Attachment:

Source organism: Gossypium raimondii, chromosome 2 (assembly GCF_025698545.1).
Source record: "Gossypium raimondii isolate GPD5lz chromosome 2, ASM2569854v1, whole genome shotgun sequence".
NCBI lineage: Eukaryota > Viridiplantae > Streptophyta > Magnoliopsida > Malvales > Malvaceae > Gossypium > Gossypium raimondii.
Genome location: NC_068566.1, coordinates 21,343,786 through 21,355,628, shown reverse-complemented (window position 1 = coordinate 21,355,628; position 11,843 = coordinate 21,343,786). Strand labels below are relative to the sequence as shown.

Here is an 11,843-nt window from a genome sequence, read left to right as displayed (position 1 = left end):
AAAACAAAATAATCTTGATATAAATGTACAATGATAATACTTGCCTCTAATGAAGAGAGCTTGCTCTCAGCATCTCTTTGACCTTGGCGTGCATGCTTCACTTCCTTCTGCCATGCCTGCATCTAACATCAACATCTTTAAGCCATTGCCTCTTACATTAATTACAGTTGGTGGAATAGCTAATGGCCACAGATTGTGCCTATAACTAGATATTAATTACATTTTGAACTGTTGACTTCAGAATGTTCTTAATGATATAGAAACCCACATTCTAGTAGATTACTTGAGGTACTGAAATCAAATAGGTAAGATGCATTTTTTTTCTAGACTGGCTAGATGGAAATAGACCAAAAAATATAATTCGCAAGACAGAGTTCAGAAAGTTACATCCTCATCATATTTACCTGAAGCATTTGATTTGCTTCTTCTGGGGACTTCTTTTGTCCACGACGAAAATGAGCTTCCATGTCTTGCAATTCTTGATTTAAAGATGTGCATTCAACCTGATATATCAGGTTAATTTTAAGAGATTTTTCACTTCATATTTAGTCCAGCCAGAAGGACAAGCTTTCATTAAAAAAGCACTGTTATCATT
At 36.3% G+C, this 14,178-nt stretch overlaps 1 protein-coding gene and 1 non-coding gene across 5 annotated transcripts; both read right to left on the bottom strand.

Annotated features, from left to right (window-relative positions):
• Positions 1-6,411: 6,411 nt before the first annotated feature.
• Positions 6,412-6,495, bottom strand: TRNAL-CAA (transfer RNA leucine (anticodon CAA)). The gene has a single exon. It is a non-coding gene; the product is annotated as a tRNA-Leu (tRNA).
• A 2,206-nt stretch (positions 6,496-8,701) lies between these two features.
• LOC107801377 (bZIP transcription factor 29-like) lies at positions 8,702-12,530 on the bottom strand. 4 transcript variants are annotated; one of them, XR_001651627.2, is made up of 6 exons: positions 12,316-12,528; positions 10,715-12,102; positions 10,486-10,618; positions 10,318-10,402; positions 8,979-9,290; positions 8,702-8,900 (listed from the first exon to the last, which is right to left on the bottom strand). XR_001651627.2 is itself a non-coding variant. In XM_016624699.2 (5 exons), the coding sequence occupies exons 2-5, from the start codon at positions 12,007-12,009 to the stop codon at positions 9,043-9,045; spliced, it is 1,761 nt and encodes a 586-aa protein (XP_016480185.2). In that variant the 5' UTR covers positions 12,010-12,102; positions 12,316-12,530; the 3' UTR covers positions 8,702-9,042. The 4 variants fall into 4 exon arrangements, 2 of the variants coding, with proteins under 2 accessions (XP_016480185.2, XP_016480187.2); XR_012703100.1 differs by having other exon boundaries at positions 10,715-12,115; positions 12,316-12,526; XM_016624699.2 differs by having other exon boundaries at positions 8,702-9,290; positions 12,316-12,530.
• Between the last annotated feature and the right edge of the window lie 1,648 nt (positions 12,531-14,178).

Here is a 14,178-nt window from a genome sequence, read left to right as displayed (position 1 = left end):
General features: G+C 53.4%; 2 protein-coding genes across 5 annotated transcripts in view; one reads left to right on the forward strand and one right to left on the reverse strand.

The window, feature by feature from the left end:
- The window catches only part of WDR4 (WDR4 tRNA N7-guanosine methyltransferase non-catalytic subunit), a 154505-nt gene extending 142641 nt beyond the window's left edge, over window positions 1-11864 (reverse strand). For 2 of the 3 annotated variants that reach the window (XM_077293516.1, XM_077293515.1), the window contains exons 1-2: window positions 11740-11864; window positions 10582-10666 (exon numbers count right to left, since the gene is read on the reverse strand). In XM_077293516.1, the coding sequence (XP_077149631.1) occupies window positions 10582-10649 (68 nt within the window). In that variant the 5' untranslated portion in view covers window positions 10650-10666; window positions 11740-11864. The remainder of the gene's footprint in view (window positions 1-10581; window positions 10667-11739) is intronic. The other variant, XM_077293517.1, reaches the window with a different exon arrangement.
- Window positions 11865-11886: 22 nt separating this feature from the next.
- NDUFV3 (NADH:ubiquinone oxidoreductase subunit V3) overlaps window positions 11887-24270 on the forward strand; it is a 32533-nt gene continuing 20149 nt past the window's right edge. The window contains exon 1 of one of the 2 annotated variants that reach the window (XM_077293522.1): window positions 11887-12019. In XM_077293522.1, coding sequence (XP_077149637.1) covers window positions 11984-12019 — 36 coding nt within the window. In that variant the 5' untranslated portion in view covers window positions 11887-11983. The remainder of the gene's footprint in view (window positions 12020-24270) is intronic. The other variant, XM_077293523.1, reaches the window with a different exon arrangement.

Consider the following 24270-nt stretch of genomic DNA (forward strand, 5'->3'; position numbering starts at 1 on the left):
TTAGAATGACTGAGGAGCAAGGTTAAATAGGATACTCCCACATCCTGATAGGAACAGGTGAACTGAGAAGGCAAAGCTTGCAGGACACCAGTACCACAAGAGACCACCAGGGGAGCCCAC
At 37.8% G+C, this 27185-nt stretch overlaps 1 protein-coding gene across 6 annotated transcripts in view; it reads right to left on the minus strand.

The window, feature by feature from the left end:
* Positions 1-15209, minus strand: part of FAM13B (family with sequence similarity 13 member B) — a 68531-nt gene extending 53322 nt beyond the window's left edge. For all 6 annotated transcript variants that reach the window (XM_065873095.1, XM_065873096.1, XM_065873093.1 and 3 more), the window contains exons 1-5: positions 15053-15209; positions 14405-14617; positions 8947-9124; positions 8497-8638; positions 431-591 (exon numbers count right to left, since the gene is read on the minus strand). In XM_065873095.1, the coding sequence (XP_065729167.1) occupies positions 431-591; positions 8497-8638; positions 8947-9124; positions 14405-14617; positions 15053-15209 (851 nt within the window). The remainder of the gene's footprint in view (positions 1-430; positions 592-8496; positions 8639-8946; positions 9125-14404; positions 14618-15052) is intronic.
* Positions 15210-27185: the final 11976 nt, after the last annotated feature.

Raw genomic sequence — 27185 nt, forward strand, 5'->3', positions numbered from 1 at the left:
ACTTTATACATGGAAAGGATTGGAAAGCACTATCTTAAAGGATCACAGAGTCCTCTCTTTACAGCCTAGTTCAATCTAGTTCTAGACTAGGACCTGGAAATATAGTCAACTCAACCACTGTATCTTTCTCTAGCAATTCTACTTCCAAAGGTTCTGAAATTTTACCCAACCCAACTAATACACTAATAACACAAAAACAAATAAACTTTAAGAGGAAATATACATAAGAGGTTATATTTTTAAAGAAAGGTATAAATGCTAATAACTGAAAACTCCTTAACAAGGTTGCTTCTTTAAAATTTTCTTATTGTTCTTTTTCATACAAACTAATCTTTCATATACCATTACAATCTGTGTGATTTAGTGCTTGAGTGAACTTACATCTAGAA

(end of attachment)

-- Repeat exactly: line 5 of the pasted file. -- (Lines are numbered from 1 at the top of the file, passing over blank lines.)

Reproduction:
Here is an 11,843-nt window from a genome sequence, read left to right as displayed (position 1 = left end):